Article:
Sen. Franken to introduce transparency bill. "Sen. Al Franken (D-Minn.) lashed out this morning at “the lack of transparency” surrounding the collection of Americans’ phone records. Speaking at a Senate Judiciary Committee hearing, Franken blasted top intelligence officials for delays in declassifying secret government documents authorizing the program. “I don’t want transparency only when it’s convenient to the government,” Franken said. The Office of the Director of National Intelligence, he added, “has known for weeks that this hearing was coming and ODNI released this only in the minutes before this hearing began. That doesn’t engender trust.”" Brian Fung in The Washington Post.

NSA chief asks a skeptical crowd of hackers to help agency do its job. "Gen. Keith B. Alexander, director of the National Security Agency, stood in front of a standing-room-only crowd Wednesday, selling the idea of government surveillance programs. His audience? More than 3,000 cybersecurity specialists, including some of the world’s best hackers, an unruly community known for its support of civil liberties and skepticism of the government’s three-letter agencies. Alexander praised the group as one of the brightest collections of technical minds in the world. He asked them to help the NSA fulfill its mission of protecting the country, while also protecting privacy." Robert O'Harrow Jr. in The Washington Post.

Optimal strategies in urinal selection interlude: The world's best game-theory minds at work.

5) Student-loan plan passed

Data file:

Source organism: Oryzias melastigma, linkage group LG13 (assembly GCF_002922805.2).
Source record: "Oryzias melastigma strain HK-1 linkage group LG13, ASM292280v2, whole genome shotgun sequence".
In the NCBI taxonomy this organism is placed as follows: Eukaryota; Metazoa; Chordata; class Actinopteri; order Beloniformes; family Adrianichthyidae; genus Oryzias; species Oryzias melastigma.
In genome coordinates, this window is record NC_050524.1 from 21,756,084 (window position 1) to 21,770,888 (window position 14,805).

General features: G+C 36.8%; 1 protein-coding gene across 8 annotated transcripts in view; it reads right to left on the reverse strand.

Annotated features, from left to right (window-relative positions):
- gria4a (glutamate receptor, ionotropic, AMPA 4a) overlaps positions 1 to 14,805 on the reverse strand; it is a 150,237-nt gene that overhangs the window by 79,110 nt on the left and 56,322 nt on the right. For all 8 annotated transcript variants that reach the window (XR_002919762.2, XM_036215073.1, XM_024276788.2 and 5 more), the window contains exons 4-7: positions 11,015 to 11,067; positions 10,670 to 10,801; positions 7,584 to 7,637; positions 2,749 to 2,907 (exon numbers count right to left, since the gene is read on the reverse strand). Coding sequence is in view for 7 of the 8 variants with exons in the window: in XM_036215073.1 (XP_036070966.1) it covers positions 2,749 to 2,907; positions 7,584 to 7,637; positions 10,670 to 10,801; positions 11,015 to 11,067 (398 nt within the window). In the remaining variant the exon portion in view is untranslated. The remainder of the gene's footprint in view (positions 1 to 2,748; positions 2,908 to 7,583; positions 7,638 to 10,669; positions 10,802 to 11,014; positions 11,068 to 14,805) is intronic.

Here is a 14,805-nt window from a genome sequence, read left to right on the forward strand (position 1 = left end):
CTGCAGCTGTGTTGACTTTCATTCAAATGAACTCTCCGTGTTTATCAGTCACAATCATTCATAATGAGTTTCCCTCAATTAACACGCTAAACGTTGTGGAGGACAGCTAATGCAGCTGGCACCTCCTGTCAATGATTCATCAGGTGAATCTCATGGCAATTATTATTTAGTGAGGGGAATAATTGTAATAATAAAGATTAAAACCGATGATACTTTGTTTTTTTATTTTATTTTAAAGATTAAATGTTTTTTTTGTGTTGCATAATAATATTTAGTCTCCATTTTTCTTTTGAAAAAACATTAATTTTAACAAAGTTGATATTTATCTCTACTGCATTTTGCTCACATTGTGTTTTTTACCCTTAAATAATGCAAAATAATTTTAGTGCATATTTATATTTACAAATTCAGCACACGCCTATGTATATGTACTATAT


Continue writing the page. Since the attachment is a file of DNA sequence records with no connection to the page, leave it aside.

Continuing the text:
Congress approves student-loan plan. "The millions of college students and parents who will borrow money from the federal government for the coming school year can plan on much lower interest rates than originally offered, as the U.S. House overwhelmingly voted 392 to 31 on Wednesday to approve a Senate plan that would allow interest rates to move with the financial markets. The plan now goes to President Obama, who has already voiced support. House Republican leaders have deemed this a long-term solution, while many Democrats have said this plan will probably need tweaking in future years" Jenna Johnson in The Washington Post.

Minorities and whites follow unequal college paths, report says. "The nation’s system of higher education is growing more racially polarized even as it attracts more minorities: White students increasingly are clustering at selective institutions, while blacks and Hispanics mostly are attending open-access and community colleges, according to a new report. The paths offer widely disparate opportunities and are leading to widely disparate outcomes, said the report released Wednesday by the Georgetown University Center on Education and the Workforce." Michael A. Fletcher in The Washington Post.

Reading material interlude: The best sentences Wonkblog read today.

Wonkblog Roundup

Et Cetera

Senate confirms ATF directorSari Horwitz in The Washington Post.

Senate panel approves job-training billLibby A. Nelson in Politico.

Conservative purity becomes harder to define for GOP. Sean Sullivan and Aaron Blake in The Washington Post.

Obama enters Hill healthcare disputeJohn Bresnahan and Jake Sherman in Politico.

Wonkbook is produced with help from Michelle Williams.